There has been some critical comment of this rule with the contention that fairness and accuracy demand the deduction. Cox v. Northwest Airlines, Inc., 379 F.2d 893 (7th Cir.1967); 2 F. Harper and F. James, Torts 1326 (1956); C. Peck and W. Hopkins, Economics and Impaired Earning Capacity in Personal Injury Cases, 44 Wash. L. Rev. 351 (1968). The present status, however, of those cases which present a viewpoint contrary to the majority is to hold "where the impact of income tax has a significant and substantial effect in the computation of probable future contributions [it] may not be ignored." Cox v. Northwest Airlines, Inc., supra at 896; Adams v. Deur, 173 N.W.2d 100 (Iowa 1969); Petition of Marina Mercante Nicaraguense, S.A., 364 F.2d 118 (2d Cir.1966); Nollenberger v. United Air Lines, Inc., 216 F. Supp. 734 (S.D. Cal. 1963); O'Connor v. United States, 269 F.2d 578 (2d Cir.1959). Courts have also reasoned that where a case is before a judge there is no problem of articulating a difficult jury instruction. Hartz v. United States, 415 F.2d 259 (5th Cir.1969).

Where extremely high income is involved, injustice to a defendant from ignoring future taxes might outweigh injustice to a plaintiff from reducing an award of damages to allow for a speculative tax element. McWeeney v. New York, N.H. & H.R.R., 282 F.2d 34 (2d Cir.1960). There was no proof of extremely high prospective income in the instant case, and even if we were to depart from the majority rule, this does not present an appropriate case to do so.

[5] The enumeration of income tax as an appropriate deduction in the proposed instruction was erroneous. The court is under no obligation to give an instruction which is erroneous in any respect. Adams v. State, 71 Wn.2d 414, 429 P.2d 109 (1967); Robillard v. Selah-Moxee Irr. Dist., 54 Wn.2d 582, 343 P.2d 565 (1959). Inasmuch as instruction No. 8 is dependent on the correctness of instruction No. 9, *335 the court did not err in refusing proposed instruction No. 8.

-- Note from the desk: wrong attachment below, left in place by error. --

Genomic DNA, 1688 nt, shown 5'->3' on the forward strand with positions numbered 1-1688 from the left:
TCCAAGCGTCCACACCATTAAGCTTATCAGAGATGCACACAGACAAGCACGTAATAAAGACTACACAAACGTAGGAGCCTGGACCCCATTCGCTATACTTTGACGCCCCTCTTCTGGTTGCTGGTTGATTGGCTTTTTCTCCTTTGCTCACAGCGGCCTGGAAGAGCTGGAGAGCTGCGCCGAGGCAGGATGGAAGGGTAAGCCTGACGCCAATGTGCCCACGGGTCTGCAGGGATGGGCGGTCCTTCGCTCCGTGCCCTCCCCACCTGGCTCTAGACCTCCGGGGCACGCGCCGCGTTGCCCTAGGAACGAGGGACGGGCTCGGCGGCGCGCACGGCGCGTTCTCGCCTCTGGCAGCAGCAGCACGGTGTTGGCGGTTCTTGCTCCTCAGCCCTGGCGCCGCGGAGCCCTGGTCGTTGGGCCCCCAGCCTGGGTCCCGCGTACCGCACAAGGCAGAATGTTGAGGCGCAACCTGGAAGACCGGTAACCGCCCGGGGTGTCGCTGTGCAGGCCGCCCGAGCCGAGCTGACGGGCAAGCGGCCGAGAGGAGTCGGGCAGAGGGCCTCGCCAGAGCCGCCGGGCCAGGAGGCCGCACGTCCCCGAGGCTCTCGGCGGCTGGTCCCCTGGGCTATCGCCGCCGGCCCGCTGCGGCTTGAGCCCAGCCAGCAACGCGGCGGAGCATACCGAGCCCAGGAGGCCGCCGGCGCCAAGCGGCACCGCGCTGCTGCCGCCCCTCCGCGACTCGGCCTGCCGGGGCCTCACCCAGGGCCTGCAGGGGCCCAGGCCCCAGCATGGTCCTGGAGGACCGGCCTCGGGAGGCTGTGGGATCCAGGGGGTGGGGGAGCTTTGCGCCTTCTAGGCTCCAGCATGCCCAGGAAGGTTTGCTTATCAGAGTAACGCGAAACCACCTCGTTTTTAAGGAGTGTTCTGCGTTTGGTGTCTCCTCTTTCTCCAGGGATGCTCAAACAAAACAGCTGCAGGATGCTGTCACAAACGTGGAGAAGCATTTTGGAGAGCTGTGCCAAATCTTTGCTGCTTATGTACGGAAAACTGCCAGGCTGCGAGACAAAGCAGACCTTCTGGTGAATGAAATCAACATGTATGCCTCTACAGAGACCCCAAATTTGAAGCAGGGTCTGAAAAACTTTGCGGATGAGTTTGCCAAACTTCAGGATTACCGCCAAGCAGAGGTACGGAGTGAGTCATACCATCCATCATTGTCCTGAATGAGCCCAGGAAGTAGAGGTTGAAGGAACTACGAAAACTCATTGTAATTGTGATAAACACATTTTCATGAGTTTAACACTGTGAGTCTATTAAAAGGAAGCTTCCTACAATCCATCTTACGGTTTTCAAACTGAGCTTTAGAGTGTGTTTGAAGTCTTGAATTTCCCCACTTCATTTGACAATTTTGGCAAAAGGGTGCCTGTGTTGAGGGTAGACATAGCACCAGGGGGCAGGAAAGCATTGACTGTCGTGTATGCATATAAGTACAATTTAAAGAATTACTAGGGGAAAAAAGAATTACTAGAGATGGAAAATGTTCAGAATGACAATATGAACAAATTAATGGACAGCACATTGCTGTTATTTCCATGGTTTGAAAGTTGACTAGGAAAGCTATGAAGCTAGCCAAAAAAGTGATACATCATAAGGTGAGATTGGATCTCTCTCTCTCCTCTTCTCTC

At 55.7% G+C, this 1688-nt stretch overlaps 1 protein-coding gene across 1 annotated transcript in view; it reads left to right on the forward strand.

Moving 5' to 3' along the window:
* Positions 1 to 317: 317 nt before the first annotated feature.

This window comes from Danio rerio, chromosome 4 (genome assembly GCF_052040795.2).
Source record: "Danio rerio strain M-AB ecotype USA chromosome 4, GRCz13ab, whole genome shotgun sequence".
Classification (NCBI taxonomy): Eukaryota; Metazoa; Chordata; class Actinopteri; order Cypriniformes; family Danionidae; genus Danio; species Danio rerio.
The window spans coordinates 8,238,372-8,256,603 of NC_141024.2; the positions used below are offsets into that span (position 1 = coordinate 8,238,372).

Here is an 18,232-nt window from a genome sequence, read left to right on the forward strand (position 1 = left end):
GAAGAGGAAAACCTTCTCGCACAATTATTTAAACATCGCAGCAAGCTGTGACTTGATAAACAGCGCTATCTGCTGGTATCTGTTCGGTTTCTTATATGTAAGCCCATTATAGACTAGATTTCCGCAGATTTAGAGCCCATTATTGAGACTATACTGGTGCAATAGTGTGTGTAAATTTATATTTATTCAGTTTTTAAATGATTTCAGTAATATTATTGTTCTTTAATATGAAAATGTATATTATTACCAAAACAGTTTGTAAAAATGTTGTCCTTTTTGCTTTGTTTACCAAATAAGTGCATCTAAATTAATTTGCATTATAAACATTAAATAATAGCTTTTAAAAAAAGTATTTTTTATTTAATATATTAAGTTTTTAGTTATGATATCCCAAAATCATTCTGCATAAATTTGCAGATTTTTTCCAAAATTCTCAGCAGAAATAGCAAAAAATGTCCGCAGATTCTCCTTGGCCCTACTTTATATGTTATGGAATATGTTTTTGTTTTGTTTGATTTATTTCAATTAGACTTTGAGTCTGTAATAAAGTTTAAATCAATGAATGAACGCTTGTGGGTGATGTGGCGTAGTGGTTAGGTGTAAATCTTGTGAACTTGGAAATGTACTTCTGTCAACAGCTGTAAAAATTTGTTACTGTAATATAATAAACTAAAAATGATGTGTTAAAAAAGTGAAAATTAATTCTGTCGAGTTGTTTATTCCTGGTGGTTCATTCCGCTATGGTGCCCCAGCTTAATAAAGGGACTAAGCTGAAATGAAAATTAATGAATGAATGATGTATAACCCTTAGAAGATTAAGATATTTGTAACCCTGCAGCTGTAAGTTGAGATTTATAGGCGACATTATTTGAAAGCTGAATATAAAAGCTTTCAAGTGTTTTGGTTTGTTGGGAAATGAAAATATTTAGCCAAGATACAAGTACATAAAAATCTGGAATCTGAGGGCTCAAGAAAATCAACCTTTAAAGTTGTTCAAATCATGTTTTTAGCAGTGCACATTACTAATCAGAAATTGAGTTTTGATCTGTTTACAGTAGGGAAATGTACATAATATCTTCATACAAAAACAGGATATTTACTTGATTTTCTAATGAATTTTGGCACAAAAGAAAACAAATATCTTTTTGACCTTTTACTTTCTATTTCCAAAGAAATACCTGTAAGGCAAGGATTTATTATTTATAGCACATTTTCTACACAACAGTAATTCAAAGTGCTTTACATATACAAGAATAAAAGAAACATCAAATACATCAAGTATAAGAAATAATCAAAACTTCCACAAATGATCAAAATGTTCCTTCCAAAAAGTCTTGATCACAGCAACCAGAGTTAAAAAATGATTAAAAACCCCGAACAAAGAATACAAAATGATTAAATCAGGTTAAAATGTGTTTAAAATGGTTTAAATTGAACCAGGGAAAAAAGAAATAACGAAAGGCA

[6] Appellants' final assignment of error is directed to the court's failure to give their proposed instruction No. 10 dealing with discount of the award for future earnings to present cash value. Proposed instruction No. 10 reads as follows:

As to the claim of Lee Hinzman as administratrix of the estate of Lauretta Lee Hinzman, in arriving at any amount for loss of future earnings, you must determine the present cash value of those earnings. "Present cash value" means the sum of money needed now, which, when added to what the sum may reasonably be expected to earn in the future, will equal the amount of the loss at the time in the future when the earnings would have been received.

The instruction set forth in WPI 34.02, 6 Wash. Prac. 182, based on our holding in Kellerher v. Porter, 29 Wn.2d 650, 189 P.2d 223 (1948), and Wentz v. T.E. Connolly, Inc., 45 Wn.2d 27, 273 P.2d 485 (1954), states:

DAMAGES ARISING IN THE FUTURE DISCOUNT TO PRESENT CASH VALUE "Present cash value" as used in these instructions means the sum of money needed now, which, when added to what that sum may reasonably be expected to earn in the future, will equal the amount of the loss at the time in the future when [the expenses must be paid] [or] [the earnings would have been received] [or] [the benefits would have been received.] The rate of interest to be applied by you in making this determination should be that rate which in your judgment is reasonable under all the circumstances taking into consideration the prevailing rates of interest in the area which can reasonably be expected from safe investments which a person of ordinary prudence, but without particular financial experience or skill, can make in this locality. [Damages for [pain and suffering] [disability] [and] [disfigurement] are not reduced to present cash value.]

Our court in Warner v. McCaughan, 77 Wn.2d 178, 460 P.2d 272 (1969), indicated an award for prospective loss of *336 earnings should be "`discounted to present worth, and with such other adjustments as the facts may require.'"